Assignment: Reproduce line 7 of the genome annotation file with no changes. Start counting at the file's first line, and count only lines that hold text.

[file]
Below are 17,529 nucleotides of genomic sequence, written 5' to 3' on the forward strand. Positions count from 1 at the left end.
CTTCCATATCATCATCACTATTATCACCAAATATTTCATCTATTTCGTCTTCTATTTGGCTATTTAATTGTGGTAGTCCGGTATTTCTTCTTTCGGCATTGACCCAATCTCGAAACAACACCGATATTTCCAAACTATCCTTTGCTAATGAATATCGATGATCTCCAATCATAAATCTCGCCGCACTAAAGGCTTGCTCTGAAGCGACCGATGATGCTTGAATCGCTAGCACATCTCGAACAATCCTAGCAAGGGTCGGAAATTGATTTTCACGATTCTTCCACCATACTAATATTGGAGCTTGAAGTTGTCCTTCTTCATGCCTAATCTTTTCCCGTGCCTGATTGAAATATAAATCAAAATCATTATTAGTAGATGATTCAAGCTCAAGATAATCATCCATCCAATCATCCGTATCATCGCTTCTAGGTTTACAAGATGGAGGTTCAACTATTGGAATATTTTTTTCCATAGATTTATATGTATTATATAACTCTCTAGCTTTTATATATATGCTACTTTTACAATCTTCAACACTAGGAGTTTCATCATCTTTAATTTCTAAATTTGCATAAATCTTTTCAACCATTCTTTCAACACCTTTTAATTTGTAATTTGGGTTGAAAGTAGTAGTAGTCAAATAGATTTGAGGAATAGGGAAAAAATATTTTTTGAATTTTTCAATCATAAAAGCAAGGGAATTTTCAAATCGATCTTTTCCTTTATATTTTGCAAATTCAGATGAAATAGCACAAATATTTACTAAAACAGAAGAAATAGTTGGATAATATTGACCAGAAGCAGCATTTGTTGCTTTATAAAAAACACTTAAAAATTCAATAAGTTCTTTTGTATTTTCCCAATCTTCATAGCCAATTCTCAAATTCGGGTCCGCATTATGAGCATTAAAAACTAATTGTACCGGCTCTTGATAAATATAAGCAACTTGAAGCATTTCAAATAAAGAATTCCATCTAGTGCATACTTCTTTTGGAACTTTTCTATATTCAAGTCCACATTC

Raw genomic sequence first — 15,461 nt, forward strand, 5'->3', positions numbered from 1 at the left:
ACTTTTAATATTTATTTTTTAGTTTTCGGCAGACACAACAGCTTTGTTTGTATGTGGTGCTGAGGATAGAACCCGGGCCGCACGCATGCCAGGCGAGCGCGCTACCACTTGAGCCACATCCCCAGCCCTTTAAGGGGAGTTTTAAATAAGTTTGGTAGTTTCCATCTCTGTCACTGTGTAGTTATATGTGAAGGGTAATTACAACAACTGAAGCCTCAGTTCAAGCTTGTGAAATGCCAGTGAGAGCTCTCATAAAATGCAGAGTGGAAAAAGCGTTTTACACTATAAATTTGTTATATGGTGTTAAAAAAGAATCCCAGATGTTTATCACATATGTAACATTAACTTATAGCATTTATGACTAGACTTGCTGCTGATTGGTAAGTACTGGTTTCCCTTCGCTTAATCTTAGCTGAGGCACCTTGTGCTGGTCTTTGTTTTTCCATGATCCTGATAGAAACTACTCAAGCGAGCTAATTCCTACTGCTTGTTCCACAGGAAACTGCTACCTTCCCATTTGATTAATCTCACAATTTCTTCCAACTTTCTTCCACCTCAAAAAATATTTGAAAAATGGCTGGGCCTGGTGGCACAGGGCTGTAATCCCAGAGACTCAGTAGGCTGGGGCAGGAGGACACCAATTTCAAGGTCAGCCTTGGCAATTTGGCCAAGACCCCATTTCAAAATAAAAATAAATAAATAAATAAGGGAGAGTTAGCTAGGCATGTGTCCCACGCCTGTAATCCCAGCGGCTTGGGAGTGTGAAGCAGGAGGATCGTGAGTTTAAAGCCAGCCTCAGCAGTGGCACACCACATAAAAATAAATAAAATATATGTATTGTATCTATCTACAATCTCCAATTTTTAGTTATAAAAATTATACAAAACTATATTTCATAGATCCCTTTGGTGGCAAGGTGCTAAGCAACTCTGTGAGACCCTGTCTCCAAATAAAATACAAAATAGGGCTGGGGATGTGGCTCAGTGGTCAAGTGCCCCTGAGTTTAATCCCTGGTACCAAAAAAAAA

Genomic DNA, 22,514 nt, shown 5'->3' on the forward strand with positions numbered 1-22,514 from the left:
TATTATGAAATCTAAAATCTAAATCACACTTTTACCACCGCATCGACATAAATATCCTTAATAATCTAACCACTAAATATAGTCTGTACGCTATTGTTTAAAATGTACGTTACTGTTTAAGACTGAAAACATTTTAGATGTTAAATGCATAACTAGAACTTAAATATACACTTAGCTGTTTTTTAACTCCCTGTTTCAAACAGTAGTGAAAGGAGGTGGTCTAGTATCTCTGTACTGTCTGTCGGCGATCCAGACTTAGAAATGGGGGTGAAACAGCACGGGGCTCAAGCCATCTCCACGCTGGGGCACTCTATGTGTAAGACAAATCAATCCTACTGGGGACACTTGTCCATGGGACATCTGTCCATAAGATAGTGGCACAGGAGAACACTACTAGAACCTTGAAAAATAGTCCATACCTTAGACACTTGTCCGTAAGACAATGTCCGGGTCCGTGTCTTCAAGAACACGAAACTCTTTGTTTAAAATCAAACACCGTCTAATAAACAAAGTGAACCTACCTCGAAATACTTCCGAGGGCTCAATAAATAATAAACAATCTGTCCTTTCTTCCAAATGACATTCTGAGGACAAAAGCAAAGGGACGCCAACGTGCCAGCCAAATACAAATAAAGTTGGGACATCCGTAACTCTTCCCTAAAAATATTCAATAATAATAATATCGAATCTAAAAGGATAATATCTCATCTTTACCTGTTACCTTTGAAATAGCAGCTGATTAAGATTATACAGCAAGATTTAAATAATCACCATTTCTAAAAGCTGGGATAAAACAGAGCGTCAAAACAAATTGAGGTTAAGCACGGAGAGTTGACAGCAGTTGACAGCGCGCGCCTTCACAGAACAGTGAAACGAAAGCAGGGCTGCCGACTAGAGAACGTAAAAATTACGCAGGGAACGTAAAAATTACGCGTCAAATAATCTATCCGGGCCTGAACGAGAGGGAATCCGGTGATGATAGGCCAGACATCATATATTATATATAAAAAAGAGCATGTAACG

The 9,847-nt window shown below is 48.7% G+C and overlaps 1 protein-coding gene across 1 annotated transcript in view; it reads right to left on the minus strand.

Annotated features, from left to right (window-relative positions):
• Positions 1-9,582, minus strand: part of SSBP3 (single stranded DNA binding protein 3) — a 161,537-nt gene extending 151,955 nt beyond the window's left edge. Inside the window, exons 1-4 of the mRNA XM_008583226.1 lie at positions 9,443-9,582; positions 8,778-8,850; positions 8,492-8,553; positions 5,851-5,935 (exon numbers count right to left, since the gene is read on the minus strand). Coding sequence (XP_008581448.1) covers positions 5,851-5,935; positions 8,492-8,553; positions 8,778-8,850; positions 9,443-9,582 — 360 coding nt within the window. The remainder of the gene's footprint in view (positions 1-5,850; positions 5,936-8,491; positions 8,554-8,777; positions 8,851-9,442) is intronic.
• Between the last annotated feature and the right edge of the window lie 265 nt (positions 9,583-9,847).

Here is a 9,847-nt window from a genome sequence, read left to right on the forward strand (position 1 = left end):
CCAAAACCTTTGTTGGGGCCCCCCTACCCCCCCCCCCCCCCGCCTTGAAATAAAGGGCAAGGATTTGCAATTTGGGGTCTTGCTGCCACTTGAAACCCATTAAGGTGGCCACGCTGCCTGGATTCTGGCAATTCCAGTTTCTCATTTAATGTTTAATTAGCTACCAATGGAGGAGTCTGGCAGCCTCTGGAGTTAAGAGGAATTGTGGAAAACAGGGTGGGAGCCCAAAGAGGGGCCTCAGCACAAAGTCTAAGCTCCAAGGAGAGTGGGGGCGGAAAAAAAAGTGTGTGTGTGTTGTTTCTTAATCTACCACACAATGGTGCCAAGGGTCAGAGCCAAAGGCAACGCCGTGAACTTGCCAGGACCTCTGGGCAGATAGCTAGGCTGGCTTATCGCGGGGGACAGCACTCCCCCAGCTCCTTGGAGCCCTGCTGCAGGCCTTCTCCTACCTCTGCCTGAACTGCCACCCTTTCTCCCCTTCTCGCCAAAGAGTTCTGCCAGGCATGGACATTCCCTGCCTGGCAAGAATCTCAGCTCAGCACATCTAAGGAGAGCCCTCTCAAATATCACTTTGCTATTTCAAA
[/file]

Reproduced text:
The 9,847-nt window shown below is 48.7% G+C and overlaps 1 protein-coding gene across 1 annotated transcript in view; it reads right to left on the minus strand.